One quart flour, one cup sour milk, one tea-spoon soda, one-half pound lard, one-half pound chopped raisins or currants; roll two inches thick and bake in a quick oven; split open, butter, and eat while hot. - Mrs. Canby
Mix the dough in the evening, according to directions in the recipe for " Bread Raised Once;" add a table-spoon of butter, and set where it will be a little warm until morning; cut off pieces, and carefully shape them into rolls of the desired size by rolling them between the hands, but do not knead them; dip the sides of each into drawn butter when they are shaped, and place them in the baking-pan (the butter prevents their sticking together when baked, and they will be smooth and perfect when separated). Rub them over the top with drawn butter, and dust a little fine salt over the top; set in a warm place, and they will quickly rise ready for baking. These are delicious.
Three and one-half cups sweet milk, one cup butter and lard mixed in equal proportions, one cup potato yeast, flour enough to make into dough. Let rise over night; in the morning add one beaten egg. Knead thoroughly, and let rise again. With the hands, make into balls as large as a small hen's egg; then roll between the hands to make long rolls (about three inches), place close together in even rows in the pans. Let rise until light, and bake delicately.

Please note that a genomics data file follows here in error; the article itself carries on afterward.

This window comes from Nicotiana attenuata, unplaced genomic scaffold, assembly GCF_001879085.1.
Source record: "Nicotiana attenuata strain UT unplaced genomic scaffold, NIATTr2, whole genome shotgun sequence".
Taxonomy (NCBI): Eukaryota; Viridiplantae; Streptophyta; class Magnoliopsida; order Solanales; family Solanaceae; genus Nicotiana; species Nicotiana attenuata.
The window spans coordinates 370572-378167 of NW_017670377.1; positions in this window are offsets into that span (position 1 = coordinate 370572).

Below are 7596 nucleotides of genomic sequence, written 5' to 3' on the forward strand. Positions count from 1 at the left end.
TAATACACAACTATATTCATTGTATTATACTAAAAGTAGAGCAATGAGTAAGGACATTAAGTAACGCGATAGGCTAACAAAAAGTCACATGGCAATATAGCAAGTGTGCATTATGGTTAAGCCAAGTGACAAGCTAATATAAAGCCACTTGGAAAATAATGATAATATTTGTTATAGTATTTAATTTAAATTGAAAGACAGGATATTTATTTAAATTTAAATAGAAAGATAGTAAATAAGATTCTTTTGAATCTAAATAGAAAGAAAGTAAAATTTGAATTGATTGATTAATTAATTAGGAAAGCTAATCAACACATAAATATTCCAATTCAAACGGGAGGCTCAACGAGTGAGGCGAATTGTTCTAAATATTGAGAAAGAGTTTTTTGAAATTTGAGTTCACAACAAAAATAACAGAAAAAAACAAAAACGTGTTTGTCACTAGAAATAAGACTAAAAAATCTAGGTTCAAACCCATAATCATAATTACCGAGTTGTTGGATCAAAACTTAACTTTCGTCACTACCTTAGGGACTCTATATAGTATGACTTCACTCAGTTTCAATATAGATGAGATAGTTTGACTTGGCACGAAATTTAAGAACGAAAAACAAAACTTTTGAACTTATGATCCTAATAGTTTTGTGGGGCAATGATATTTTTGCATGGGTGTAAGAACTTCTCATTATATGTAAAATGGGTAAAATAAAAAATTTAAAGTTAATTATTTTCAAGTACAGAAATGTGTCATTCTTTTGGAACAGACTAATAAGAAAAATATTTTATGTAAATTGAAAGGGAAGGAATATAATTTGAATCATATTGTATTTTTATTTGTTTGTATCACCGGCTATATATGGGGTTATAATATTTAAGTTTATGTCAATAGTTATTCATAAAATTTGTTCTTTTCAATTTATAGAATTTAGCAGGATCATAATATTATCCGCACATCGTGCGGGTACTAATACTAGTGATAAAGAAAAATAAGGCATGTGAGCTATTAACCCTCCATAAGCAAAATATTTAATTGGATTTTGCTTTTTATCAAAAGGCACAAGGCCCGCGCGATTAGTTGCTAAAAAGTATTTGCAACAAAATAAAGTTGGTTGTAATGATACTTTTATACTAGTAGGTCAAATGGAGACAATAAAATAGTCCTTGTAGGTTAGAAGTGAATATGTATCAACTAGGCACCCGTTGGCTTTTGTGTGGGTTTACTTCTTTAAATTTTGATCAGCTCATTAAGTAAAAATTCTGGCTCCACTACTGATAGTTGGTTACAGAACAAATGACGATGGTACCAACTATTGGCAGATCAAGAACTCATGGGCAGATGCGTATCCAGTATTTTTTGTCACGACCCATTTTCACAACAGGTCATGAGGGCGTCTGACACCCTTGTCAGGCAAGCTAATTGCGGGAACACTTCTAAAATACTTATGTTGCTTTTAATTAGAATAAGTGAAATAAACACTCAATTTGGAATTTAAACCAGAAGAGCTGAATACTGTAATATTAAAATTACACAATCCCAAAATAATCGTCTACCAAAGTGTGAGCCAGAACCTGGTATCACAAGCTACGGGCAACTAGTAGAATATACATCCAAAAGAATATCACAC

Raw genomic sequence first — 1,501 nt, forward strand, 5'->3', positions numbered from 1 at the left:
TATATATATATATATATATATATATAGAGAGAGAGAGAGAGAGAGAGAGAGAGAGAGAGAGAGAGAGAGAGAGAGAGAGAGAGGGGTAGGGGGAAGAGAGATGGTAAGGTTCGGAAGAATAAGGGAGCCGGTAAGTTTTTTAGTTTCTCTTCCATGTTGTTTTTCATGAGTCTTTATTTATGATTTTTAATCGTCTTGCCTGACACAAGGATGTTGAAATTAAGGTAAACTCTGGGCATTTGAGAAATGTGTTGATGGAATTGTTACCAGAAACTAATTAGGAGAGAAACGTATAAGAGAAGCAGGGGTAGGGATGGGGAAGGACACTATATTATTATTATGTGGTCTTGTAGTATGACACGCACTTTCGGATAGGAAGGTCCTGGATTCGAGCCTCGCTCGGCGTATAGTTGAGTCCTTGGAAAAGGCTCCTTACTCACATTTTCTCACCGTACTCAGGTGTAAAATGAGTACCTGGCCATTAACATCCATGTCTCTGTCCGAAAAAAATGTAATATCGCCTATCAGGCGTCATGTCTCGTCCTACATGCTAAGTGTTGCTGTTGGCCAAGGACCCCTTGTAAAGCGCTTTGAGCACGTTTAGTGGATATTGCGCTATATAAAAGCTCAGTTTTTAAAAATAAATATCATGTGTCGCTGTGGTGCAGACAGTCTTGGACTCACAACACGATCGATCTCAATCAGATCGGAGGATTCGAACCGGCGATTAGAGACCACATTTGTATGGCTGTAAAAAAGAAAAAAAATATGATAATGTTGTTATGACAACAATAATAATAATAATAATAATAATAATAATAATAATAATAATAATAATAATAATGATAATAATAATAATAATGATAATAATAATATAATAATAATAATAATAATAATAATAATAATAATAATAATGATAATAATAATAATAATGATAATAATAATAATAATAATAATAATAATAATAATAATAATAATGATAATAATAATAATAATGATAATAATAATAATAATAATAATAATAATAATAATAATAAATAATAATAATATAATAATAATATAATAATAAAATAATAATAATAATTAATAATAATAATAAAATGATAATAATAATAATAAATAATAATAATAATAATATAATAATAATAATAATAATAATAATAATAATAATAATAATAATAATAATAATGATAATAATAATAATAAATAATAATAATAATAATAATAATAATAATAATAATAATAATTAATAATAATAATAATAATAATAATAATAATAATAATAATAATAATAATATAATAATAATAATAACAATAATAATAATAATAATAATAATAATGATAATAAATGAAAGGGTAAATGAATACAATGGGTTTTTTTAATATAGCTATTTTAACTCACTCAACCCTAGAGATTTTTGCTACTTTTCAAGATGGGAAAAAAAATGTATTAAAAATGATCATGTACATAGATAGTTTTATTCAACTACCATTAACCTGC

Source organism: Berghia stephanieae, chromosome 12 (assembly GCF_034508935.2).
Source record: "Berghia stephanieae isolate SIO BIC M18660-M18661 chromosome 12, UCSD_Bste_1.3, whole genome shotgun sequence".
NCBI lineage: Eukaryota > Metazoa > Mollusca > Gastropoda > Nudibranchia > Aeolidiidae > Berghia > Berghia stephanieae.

Work into a quart of bread dough a rounded table-spoon of butter, and a half tea-cup of white sugar; add some dried currants (well washed and dried in the oven), sift some flour and sugar over them, work into the other ingredients, make into small rolls, dip into melted butter, place in tins, let rise a short time, and bake.
Make dough as directed in recipe for "Long Breakfast Rolls," make into balls as large as a medium-sized hen's egg} place on a well-floured board, flour a small rolling-pin (three-quarters of an inch in diameter), press down so as nearly to divide each ball of dough in the center, place in baking-pans so as not to touch each other, grease the space made by the rolling pin with melted butter, let rise until light, and bake. These rolls are so small and bake so quickly, that they have the delicious sweet taste of the wheat. Some grease the hands with butter while making the rolls. Bread dough, by adding the other ingredients, may be used for these rolls.
Two tea-cups sweet milk, two eggs, a little salt, three and a half scant cups of sifted flour. Bake in hot gem-pans. - Mrs. L. S. W., Jamestown, N. Y.
Take a piece of bread dough on baking day, when molded out the last time, about enough for a small loaf, spread out a little, add one egg, two table-spoons of sugar, and three-fourths cup of lard; add a little flour and a small tea-spoon soda if the least bit sour; mix well, let rise, mold into rolls or biscuits, set to rise again, and they will be ready for the oven in twenty or thirty minutes.